In response to the demand, claimants wrote, “upon information and belief:
1. The nurses, nurses aides and other hospital staff who committed departures which proximately caused the death of Carl Jackson, are all said persons who provided care or medical treatment to the decedent between February 10, 1999 and February 23, 1999.
2. . . . the defendants’ nurses, nurses aides and other hospital staff were negligent in failing to properly assess and treat the decedent’s condition; in failing to render proper care and treatment to the [decedent]; in failing to timely heed, recognize and take cognizance of and treat conditions, signs, complaints and complications of the decedent; and failing to exercise due and reasonable care.
3. Improper demand.” [Ibid. Exhibit D].


The defendant argues that the foregoing response is inadequate, and that “it is entitled to particulars concerning the identity of the hospital personnel who allegedly committed the departures and the nature of the departures allegedly committed by each person.” [Ibid. ¶11]. This court would tend to agree [see Gannotta v Long Island College Hosp.,92 AD2d 930 (2d Dept 1983); Batson v La Guardia Hosp,194 AD2d 705, 706 (2d Dept 1993)] - especially since claimants have not set forth in the bill that they are unaware of the names of any personnel or the actions or inactions that may have been causally linked to Mr. Jackson’s suffering and death - except for the fact that claimants are simultaneously seeking names and addresses of witnesses in their own motion to compel addressed below.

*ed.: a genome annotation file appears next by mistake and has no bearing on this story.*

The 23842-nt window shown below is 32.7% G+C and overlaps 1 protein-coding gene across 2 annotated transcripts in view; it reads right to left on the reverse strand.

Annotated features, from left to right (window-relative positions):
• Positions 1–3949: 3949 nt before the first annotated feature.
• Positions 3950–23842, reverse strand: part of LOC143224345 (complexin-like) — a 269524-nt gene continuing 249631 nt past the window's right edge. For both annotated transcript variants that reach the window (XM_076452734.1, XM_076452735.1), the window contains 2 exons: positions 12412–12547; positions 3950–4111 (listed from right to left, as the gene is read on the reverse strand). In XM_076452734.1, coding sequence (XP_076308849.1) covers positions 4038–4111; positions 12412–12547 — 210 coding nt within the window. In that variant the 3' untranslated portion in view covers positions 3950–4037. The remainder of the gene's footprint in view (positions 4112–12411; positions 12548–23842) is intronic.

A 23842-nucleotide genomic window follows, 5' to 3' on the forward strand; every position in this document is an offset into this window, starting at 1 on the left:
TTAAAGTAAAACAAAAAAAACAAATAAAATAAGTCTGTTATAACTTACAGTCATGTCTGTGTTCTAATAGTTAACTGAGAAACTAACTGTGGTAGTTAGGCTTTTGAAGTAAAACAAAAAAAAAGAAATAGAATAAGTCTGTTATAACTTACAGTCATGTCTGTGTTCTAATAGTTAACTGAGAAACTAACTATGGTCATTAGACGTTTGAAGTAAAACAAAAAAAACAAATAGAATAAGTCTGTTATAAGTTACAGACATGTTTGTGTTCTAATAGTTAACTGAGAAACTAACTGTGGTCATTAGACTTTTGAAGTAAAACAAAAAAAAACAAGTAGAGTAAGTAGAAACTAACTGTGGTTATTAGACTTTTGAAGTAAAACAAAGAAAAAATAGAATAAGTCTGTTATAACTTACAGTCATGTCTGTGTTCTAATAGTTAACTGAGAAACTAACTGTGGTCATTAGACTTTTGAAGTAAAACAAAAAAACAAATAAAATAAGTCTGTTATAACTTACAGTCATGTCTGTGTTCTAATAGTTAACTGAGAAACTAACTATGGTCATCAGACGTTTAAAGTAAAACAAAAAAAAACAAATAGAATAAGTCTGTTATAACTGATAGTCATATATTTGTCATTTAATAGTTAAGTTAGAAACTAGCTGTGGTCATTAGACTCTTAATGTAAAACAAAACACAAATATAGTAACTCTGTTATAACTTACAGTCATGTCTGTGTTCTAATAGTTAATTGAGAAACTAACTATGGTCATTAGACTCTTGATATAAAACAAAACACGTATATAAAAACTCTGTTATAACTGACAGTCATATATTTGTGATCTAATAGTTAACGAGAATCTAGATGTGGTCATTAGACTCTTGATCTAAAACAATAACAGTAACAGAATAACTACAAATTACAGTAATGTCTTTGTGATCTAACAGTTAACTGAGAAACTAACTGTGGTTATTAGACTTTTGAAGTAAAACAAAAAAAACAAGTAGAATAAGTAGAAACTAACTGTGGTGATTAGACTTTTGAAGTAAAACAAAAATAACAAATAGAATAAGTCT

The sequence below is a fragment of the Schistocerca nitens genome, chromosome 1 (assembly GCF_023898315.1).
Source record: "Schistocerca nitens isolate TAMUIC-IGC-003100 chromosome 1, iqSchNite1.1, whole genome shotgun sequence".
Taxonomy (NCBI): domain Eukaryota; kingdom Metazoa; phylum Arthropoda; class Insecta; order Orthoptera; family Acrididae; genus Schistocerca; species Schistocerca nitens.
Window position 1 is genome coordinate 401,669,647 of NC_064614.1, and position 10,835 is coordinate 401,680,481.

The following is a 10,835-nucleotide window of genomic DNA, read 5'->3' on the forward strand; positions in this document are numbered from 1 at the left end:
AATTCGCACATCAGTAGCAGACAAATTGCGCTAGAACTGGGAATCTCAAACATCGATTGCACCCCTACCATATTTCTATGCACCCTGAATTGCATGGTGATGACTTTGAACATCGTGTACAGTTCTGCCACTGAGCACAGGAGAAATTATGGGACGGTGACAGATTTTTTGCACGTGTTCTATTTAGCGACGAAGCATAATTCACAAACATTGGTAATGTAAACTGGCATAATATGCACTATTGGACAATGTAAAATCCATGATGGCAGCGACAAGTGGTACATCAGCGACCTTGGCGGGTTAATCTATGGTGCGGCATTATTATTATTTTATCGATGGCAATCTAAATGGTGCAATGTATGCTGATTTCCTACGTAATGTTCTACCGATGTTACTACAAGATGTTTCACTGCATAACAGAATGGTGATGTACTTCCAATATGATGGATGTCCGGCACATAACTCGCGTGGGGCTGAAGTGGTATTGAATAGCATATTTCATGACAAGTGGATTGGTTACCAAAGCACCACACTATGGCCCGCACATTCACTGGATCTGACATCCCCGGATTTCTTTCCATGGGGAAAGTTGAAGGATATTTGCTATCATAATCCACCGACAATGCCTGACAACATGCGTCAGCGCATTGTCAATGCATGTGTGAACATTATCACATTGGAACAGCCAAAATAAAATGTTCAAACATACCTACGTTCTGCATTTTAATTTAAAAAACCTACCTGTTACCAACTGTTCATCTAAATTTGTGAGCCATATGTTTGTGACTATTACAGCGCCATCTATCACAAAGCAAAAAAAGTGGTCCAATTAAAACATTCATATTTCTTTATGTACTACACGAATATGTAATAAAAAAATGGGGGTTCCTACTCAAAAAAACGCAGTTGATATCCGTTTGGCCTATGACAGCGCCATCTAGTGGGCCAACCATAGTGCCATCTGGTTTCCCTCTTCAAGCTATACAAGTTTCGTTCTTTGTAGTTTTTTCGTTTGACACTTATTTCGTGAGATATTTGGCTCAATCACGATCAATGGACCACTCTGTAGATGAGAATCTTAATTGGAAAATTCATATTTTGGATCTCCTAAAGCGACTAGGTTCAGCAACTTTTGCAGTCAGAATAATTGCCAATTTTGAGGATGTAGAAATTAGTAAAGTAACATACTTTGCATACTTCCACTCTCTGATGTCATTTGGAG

Clearly, claimants’ first two responses are “. . . overly broad and factually vague . . . [and fail] to particularize and amplify the pleadings, and will not limit the proof or prevent surprise at trial . . . (citations omitted).” Castellano v Norwegian Christian Home and Health Center, Inc., 24 AD3d 490, 491 (2d Dept 2005); see generally Civil Practice Law and Rules §§3041, 3042, 3043. Given the present posture of this litigation, where the acts or omissions of the physicians are excluded from consideration, claimant has not articulated how any acts or omissions of other agents - even if those individuals names are not apparent to them - were negligent, and caused the conscious pain and suffering and death of Carl Jackson. Since discovery was continued concurrently with the Supreme Court action, claimant apparently has medical records, prior depositions, as well as access to its own expert, presumably, to articulate which actors did what and when, yet only vague assertions of misfeasance are set forth. See Gannotta v Long Island College Hosp., 92 AD2d 930 (2d Dept 1983).[3]